Who says television news doesn't fall under the entertainment category? The psychology seems to be identical in both divisions. You know the syndrome: for weeks before some special event or broadcast, a network will hype the upcoming show, hoping to tease such great expectations out of viewers that not one of them and his sister will miss it. But by the time the show is being shown, the network couldn't care less about it. It's already busy hyping some new upcoming spectacular. Needless to say, any viewer who got taken in winds up feeling used. Which explains why TV is our leading producer of cynicism.
So it was last night on ABC's News World Tonight with Peter Jennings. Earlier in the day the Senate had passed campaign finance reform, culminating years of media-approved efforts to use the oversold cause on behalf of and against the usual sets of suspects. It was always John McCain can do no wrong, and Mitch McConnell should be jailed. Anchors like Peter Jennings earning millions a night and correspondents like Linda Douglass spending that much alone on their hair each day were always decrying the awful corruption money brings to politics.
So like the spoiled rich everywhere, once they got what they wanted they immediately became bored. Last night's brief report on the Jennings news was amazingly anticlimactic. It came well after the lead stories, and betrayed about as much excitement and drama as closing time at a saloon where the bartender's last duty is sweeping up the worn linoleum floor. It almost made for an objective, worldly-wise report. The theme might have been: What reform?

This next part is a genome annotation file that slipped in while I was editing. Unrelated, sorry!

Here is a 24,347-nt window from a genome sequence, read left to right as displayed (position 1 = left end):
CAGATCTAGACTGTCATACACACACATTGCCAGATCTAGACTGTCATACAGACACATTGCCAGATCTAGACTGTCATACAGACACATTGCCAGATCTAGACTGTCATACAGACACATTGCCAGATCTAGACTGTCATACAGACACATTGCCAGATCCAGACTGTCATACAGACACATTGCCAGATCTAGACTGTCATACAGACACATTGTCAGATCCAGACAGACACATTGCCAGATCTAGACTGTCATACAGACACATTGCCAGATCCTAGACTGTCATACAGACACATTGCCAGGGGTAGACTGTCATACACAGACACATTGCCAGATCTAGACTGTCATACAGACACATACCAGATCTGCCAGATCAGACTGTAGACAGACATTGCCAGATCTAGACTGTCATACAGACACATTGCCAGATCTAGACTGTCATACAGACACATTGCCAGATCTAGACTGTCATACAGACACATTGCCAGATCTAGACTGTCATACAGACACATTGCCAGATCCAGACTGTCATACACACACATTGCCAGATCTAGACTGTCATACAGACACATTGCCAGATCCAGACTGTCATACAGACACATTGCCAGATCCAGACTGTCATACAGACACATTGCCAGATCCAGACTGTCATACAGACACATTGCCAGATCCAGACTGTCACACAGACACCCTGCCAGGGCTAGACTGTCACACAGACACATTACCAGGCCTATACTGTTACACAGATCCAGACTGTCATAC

There was nothing celebratory about the report, no soundbite from soft-speaking Abe Lincoln McCain, no hasty questions thrown at McConnell as he disappeared behind the tinted glass of his car door. Instead it emphasized the rush now on to raise as much soft money as possible before the ban kicks in next November.
Douglass mentioned President Bush has raised millions for Senate candidate and that Democrats three weeks ago "took home $6 million in one night." But then a clip ran of Tom Daschle saying that night: "This is the most successful dinner I believe we've ever had." Can you believe that? A Democratic leader made to look worse than the president?
After more talk about the "fundraising binge to scarf up big contributions from corporations and labor unions while they [sic] are still legal," Douglass let it be known that opponents of the new law argue it "will not stamp out big money [but] simply shift political influence to a new set of power brokers," a point reinforced in a soundbite from Republican Sen. Don Nickles. She went on to mention that groups like EMILY's List will become "more powerful than ever," and said not an approving word about this pro-feminist development.
She ended on a knowing note: "And tonight, Peter, the campaign lawyers are scrambling for ways around the new law, and they are confident that they will find them."
To which Peter replied, "Thank you, Linda. Linda Douglass." Then he said something about the "worst floods in a generation" coming up next. Maybe after those floods recede we'll hear from Peter and Linda about the need for a new round of campaign finance reform. For now, though, they seem all reformed out.
Share this Article
Like this Article
Print this ArticlePrint Article